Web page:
State of the City Mayor’s Breakfast presented by the Stratford and District Chamber of Commerce

Stratford Mayor Martin Ritsma touch on a number of topics ranging from education and Indigenous relations to economic development and community initiatives during his annual State of the City Address April 10.

Ritsma initially paid tribute to Annabell Thomson, whose legacy of passion, service and leadership inspired the community.

“In 2012, Annabell was recognized for her longstanding municipal community involvement and received the Queen's Jubilee Medal,” said Ritsma. “Her celebration of life took place on International Women's Day which was very fitting. It has been said that when you pass, the only thing that you leave behind is what you leave in others, and Annabelle has left a great deal with her passion in so many, none more important than our CAO Joan Thomson.”

Addressing the looming financial challenges facing Ontario municipalities, Ritsma discussed a news broadcast where Mayor Frank Scarpitti from Markham discussed potential troubles ahead if municipalities don’t see support from higher levels of government.

“What municipalities are expected to do these days are into billions of dollars and you cannot fund this kind of financial need from property tax,” said Ritsma. “We have a storm that is coming. That's hitting municipalities, not unlike all municipalities across Ontario."

Efforts to address the housing crisis were discussed, focusing on diverse housing options and energy efficient practices.

“As Ontario continues with its housing crisis, we must focus on different types of housing to meet the needs of residents, from traditional family homes to small apartment units, both rental and purchase,” discussed Ritsma. “We still have large employers, some with over 1,000 employees, and up to 50 per cent of their staff commute daily. These employees are not afforded the pleasure of being part of our community and we need to change that.”

A $1.1-million investment in 2023 was discussed, which was allocated to critical infrastructure projects including road resurfacing and upgrades to the water pollution control plant.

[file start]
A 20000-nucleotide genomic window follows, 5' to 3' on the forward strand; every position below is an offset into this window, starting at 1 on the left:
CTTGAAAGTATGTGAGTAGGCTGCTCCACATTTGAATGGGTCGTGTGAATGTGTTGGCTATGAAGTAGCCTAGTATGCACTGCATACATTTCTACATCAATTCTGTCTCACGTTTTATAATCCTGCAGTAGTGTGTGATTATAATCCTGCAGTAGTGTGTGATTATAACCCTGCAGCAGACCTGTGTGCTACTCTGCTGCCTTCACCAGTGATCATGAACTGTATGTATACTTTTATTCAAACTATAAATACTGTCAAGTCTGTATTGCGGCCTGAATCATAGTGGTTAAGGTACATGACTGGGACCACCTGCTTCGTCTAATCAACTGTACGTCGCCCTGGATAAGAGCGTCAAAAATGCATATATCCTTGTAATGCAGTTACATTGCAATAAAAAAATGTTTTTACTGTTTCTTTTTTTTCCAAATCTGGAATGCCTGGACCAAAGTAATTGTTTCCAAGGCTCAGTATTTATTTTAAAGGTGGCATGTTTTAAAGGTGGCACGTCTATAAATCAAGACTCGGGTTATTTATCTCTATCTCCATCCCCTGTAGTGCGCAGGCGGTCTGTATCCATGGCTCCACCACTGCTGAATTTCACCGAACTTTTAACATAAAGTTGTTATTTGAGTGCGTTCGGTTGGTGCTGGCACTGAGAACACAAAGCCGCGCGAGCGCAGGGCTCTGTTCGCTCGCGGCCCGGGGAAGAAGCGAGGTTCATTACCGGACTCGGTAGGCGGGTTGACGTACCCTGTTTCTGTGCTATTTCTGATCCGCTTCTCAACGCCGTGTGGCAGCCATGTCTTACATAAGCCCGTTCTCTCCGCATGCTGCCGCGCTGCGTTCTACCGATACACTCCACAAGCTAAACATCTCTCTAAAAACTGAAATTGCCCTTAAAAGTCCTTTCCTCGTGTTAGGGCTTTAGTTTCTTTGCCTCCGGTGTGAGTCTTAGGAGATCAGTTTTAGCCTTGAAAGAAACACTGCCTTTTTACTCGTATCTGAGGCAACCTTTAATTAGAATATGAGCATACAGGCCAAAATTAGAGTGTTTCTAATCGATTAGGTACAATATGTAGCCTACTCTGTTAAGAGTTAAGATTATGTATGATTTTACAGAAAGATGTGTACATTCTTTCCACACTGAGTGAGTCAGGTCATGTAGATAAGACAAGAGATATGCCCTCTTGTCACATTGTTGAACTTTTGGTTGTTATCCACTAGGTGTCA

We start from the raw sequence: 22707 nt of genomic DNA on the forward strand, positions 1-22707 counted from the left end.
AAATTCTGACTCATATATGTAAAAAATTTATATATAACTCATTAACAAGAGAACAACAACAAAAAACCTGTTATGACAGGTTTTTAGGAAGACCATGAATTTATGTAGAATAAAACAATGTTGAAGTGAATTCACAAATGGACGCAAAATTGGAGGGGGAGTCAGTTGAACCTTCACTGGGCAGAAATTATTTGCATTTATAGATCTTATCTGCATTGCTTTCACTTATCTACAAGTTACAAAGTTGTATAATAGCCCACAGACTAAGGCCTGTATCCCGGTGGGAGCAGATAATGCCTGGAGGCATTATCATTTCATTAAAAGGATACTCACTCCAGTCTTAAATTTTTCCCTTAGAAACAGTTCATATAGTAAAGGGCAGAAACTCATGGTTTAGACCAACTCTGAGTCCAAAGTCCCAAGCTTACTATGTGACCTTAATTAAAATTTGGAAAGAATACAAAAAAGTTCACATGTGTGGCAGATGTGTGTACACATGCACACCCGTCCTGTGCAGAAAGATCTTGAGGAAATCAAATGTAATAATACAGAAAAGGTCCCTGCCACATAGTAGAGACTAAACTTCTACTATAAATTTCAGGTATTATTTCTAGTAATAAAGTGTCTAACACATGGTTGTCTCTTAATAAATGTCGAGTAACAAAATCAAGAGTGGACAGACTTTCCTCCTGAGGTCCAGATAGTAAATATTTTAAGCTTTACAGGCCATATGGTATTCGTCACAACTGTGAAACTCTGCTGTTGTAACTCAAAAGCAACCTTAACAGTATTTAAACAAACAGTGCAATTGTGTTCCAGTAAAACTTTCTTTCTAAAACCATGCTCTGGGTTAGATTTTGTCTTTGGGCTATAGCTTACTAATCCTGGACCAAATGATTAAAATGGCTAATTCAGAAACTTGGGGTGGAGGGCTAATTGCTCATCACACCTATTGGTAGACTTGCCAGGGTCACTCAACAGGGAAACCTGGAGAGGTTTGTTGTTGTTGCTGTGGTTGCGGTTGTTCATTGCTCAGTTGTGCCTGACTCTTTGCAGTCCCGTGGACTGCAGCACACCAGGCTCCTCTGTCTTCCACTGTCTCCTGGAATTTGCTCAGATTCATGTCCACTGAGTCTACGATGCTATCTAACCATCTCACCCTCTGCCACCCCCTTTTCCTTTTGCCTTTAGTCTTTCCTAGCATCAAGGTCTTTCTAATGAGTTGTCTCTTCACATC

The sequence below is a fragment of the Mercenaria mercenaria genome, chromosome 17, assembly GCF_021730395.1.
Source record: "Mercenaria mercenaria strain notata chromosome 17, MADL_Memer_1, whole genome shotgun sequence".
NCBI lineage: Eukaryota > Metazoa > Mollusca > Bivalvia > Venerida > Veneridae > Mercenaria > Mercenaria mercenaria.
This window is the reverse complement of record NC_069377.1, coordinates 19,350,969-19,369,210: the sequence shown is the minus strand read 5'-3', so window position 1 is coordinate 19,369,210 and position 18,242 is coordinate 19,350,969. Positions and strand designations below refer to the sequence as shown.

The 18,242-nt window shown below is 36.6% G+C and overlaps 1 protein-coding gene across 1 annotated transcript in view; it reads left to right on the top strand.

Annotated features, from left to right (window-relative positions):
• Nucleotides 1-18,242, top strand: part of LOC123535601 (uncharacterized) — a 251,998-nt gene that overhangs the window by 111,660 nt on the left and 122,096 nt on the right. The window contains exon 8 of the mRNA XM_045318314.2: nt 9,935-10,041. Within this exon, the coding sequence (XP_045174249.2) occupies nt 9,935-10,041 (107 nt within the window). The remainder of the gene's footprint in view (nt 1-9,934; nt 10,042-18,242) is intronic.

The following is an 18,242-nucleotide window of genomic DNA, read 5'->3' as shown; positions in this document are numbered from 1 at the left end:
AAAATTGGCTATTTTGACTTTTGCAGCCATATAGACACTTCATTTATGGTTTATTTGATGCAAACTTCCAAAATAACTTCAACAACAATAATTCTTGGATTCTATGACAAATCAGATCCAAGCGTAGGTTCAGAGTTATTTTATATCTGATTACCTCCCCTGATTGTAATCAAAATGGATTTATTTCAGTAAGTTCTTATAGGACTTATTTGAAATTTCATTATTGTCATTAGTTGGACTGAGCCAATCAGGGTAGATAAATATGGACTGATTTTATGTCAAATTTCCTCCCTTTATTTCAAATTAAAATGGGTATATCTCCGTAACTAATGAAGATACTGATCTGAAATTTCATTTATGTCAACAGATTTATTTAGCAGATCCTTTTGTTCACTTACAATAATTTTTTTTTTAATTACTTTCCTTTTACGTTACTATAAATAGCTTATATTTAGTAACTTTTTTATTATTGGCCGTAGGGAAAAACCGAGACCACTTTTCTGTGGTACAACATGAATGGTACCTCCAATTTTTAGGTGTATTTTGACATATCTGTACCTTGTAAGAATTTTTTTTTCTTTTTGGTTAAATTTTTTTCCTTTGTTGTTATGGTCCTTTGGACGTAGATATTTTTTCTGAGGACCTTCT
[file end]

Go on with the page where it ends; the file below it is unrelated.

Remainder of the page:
The city's dedication to diversity and inclusion was evident through initiatives such as creating an Indigenous sacred space and partnerships to advance diversity and inclusion efforts. YMCA and library services were highlighted for supporting newcomers and fostering community cohesion.

"Our work in advancing a respectful community and workplace is necessary for Stratford to retain its image as a great place to live, work, play and invest,” said Ritsma.

Ritsma discussed Stratford's economic vitality and discussed notable investments from the large manufacturing businesses throughout Stratford, and the ongoing support for local, small businesses.

Meanwhile, efforts to modernize transit infrastructure and address homelessness were underscored, reflecting the city's commitment to social well-being.

“We continue to commit to ending homelessness by increasing the range of housing options and programs in our cities. In 2023, 33 individuals or families were housed from the centralized waiting list, and 243 housing allowances or rental supplements were provided.”

As the breakfast drew to a close, Ritsma emphasized Stratford's unique strengths and the importance of safeguarding them for future generations.

"Our residents and city staff's strengths cannot be taken for granted; they need to be celebrated and protected. Our work in advancing a respectful community and workplace is necessary for Stratford to retain its image as a great place to live, work, play and invest."

Amanda Modaragamage, Local Journalism Initiative Reporter, Stratford Times